Tuesday, December 06, 2005

Seasonal Fiction: Snowflake

****reprinted from last year. I'll move it to archive dating later. - KFB******

In honor of the Feast of St. Nicholas on December 6th (which starts in 13 minutes here as I write this), here is a short story I wrote about three years ago. I hope you like it. - Karen

by Karen Funk Blocher

snagged from: http://www.culture.gouv.fr/culture/noel/angl/legimg/myre.htm
The bishop of Myra returned to his prayers with satisfaction, wonder, and guilt. Satisfaction, because the girl had awakened at the sound of the bag of gold hitting the dirt floor, and received it joyfully. The dowry meant that she would marry, and have a good life instead of one of degradation. Wonder, because only the Almighty knew the source of the gold. Guilt, because he had accidentally seen the girl partially unclothed. What if that was not what the Lord had wanted him to do?

Nicholas prayed for an hour or more, and went back to bed. Dawn would come soon, and with it morning vespers. In his dreams he was no longer a clergyman, but a toymaker. He had a wife, but no children except the world's children. He wore strange red and white garments to keep out the cold, for he lived in a place of snow and ice. He drove a chariot without wheels, pulled by strange deer never seen in Asia, and gave toys, not gold, to children who called him by dozens of names.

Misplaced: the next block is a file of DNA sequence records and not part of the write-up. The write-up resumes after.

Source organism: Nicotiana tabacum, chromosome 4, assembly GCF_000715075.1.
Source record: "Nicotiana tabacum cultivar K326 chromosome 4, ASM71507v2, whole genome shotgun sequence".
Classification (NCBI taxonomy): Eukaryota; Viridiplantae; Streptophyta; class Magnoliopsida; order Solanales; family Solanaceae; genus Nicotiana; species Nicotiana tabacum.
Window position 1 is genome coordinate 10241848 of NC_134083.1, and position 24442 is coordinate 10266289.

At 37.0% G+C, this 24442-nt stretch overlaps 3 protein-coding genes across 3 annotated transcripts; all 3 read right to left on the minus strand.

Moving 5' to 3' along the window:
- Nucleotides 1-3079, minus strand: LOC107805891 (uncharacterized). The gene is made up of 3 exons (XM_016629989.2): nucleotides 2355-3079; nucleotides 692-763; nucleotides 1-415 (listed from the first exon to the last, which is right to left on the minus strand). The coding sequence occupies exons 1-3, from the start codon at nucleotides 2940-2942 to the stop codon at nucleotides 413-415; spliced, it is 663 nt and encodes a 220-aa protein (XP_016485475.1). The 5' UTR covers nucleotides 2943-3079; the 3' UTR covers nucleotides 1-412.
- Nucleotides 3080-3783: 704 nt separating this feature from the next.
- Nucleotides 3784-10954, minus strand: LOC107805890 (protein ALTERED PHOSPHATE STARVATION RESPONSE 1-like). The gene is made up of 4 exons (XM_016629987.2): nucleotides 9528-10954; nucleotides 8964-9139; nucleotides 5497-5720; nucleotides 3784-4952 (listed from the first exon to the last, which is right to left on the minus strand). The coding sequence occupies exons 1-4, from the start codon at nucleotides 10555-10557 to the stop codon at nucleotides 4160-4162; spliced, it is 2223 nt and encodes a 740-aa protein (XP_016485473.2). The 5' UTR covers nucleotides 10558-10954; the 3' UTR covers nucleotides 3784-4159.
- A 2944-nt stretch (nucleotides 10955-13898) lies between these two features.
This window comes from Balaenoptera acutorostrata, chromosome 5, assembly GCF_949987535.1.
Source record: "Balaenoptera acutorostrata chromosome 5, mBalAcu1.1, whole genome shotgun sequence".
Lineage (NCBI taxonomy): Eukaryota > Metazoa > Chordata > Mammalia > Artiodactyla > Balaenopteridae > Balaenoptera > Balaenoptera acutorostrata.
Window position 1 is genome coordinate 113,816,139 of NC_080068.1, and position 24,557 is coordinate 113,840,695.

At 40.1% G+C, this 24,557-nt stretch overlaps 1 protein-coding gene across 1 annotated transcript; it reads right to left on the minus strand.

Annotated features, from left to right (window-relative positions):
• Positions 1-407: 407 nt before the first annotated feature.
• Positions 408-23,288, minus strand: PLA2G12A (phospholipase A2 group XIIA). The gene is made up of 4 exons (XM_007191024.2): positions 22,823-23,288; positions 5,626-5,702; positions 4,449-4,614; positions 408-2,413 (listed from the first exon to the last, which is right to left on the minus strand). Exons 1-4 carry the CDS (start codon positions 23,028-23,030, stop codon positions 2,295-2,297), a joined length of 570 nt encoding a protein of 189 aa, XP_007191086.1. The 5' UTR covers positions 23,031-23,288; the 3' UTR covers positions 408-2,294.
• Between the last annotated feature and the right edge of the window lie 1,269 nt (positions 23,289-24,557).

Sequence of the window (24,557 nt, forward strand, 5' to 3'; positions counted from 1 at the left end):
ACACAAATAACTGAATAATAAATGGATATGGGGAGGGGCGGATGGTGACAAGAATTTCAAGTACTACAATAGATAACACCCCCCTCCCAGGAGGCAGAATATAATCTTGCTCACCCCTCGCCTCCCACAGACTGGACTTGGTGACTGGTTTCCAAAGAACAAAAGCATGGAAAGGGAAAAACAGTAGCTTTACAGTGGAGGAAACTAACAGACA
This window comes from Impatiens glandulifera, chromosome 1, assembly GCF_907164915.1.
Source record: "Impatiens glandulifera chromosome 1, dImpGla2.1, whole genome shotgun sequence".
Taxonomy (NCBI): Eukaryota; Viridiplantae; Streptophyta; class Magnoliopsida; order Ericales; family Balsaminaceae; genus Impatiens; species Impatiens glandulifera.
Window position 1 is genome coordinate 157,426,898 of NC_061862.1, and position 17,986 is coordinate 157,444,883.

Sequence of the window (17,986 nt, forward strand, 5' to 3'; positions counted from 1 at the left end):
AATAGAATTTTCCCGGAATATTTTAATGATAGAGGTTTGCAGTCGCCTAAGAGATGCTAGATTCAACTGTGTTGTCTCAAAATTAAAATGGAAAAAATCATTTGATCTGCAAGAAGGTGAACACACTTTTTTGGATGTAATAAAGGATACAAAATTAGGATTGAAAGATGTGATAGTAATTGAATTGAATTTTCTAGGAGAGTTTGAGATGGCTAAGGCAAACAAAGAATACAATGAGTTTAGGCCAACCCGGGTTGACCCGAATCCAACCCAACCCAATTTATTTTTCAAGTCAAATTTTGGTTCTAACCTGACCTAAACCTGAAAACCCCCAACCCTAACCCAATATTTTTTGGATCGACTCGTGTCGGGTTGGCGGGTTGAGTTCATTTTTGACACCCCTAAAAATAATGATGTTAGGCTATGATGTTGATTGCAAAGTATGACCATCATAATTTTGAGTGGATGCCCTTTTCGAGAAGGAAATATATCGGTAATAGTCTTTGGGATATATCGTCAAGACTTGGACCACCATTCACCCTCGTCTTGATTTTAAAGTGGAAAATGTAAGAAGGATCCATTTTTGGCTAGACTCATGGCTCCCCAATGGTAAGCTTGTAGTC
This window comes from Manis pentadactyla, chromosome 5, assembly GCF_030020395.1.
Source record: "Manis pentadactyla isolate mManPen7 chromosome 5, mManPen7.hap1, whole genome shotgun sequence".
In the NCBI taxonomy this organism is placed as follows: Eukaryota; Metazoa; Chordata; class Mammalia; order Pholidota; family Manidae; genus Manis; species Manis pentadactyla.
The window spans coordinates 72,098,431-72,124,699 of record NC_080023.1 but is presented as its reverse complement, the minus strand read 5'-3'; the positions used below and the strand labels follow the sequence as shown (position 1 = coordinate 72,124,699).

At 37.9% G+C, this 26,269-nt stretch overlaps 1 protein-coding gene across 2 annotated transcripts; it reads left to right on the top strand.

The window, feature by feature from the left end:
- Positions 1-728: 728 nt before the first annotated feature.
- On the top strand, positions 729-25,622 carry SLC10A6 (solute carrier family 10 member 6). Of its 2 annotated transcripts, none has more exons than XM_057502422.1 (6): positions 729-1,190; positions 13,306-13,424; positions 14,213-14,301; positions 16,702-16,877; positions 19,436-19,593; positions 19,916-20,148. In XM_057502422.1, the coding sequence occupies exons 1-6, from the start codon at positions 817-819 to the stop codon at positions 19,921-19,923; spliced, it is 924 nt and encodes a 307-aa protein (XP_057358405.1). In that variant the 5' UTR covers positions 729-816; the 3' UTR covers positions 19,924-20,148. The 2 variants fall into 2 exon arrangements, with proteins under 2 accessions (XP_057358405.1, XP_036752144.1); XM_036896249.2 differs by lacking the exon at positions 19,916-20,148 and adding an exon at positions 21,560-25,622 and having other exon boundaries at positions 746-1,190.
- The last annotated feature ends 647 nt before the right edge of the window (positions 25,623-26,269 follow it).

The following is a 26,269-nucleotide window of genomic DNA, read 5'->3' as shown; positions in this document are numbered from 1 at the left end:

When he awoke, he wondered: was this a prophetic dream, a nightmare, or both? He got up, pulled on his cassock and slippers, and stepped outside for the short walk to the church. The dawn air was still and warm, and the stars were fading into the growing daylight. Nicholas heard a jingling bell that was not a church bell. A single snowflake fell from heaven into the bishop's hand.

St. Nicholas: Discovering the Truth About Santa Claus

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